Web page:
Did you know that more than 5 million Americans are affected with dementia? Dementia can range widely in severity, from a mild decrease in memory and cognitive function, to the complete inability to communicate verbally. Even when dementia is severe, there are ways you can increase communication with your loved one and help improve their quality of life. Take a look at these three suggestions for activities that can help spark your loved one’s communication skills:
Reminiscence Groups: Talking about past experiences is a rewarding experience for elderly individuals in general, but sharing past experiences with others who also struggle with dementia can be especially rewarding. In addition, the give and take conversational flow of a group setting can help take off pressure of being the sole story-teller and help people to open up. Work with other caregivers to organize a small group of four to six individuals that can meet once a week.
Memory Books: When reminiscing with your loved one one-on-one, it’s often helpful to record their past experiences in a small journal or photo album. Write down short but poignant memories and experiences, accompanied by related pictures whenever possible. You can also include pages with names and pictures of important friends and family members.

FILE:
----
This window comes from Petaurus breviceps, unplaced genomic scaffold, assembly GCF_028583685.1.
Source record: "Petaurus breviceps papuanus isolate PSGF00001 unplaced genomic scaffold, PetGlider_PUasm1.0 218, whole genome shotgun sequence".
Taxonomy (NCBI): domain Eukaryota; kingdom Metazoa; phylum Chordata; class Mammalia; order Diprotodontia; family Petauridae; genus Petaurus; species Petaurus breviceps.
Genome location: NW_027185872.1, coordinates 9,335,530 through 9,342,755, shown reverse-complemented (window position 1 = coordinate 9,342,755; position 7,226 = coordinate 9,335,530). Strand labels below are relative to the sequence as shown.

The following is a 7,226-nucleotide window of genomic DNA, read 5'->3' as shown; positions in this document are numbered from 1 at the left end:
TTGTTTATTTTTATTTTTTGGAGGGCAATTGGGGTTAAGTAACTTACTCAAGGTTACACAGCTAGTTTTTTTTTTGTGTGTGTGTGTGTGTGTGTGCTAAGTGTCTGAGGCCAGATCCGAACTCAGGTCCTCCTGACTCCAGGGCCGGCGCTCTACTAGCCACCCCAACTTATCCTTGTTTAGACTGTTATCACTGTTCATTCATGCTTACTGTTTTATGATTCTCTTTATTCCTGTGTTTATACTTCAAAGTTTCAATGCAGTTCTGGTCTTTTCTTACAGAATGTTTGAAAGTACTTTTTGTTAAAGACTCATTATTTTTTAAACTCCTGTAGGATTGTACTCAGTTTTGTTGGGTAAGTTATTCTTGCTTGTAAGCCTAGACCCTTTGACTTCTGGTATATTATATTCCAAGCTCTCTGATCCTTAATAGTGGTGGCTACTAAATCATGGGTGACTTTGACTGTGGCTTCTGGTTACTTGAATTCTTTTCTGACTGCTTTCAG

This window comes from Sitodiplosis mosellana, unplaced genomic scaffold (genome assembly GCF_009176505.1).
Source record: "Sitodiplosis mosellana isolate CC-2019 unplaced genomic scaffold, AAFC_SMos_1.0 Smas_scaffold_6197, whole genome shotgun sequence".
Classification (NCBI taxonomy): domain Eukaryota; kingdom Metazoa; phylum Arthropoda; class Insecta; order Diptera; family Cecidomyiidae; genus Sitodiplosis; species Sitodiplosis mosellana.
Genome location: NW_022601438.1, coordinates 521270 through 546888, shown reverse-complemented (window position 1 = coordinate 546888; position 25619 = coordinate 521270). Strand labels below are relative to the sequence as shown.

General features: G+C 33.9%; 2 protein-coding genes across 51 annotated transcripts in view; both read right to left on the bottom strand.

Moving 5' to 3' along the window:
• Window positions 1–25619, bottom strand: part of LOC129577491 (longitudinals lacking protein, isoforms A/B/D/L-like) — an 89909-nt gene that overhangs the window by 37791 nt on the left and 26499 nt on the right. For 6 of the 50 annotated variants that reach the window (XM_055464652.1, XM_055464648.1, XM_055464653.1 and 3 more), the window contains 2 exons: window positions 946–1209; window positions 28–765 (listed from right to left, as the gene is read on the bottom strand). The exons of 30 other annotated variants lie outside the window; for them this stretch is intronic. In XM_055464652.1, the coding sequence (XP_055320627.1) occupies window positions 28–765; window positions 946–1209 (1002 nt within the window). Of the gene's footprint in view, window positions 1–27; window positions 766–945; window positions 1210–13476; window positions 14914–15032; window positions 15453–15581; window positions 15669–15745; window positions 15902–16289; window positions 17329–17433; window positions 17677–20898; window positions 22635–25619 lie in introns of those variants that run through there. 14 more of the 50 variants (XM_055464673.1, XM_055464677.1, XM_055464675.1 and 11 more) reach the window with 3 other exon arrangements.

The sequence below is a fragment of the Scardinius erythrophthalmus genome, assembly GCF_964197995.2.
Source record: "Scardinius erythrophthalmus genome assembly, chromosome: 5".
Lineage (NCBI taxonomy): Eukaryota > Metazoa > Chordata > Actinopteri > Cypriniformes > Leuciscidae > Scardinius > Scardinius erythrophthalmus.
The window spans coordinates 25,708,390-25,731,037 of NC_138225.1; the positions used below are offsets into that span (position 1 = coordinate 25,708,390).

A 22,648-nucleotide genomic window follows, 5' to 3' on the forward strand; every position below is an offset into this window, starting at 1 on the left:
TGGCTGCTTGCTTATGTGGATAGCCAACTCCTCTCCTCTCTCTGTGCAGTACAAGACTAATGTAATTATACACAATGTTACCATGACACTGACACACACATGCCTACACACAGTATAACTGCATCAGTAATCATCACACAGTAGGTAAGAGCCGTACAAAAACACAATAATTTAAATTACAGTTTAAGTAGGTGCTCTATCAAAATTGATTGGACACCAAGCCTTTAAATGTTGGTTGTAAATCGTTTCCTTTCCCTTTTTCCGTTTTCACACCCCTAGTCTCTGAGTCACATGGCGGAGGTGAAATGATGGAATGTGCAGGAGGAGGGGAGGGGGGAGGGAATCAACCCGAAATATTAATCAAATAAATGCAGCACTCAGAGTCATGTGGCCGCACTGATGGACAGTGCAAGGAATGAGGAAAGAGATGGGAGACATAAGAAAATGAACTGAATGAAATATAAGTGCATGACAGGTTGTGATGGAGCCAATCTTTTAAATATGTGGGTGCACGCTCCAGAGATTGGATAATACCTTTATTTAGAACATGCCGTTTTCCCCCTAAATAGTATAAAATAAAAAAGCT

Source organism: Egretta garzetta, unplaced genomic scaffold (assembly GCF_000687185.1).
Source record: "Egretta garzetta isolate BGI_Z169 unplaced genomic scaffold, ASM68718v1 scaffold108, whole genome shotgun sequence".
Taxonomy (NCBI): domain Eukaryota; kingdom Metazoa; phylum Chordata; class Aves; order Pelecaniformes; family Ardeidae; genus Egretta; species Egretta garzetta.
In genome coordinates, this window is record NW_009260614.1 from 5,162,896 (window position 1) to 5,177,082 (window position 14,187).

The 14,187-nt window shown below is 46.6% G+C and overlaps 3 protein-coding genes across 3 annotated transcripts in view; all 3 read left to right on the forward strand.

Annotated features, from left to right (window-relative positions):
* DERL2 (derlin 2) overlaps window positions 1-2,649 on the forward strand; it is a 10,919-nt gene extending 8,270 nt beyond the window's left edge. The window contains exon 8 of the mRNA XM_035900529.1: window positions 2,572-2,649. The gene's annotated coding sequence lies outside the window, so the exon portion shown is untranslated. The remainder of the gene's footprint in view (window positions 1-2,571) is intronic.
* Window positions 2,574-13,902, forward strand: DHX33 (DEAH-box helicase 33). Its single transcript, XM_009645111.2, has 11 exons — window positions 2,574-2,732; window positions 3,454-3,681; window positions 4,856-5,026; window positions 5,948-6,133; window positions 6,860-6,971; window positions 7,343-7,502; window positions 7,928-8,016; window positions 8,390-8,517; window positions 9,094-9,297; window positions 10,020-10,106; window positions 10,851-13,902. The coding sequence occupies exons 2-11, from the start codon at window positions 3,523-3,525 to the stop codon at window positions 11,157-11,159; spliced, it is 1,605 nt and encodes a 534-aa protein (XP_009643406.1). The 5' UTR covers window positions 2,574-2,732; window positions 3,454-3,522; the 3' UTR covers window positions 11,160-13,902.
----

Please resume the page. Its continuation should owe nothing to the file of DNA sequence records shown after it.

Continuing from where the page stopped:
Sensory Boxes: The five senses can be extremely effective in helping increase awareness and recall the past. Fill a small box with items that connect to a theme and address as many of the five senses as possible. For example, a beach themed box may include a CD of ambient beach sounds, a small bag of sand and seashells to touch, and a piece of salt-water taffy to taste and smell. Choose themes that are likely to provoke strong, pleasant memories, like important holidays or special places.
For information on our New York based Speech-Language Pathology services, please call Speech Associates of New York today at (212) 308-7725 or visit our website at http://www.speechassociatesofny.com and find out how our team of professionally trained and certified speech-language pathologists can help!
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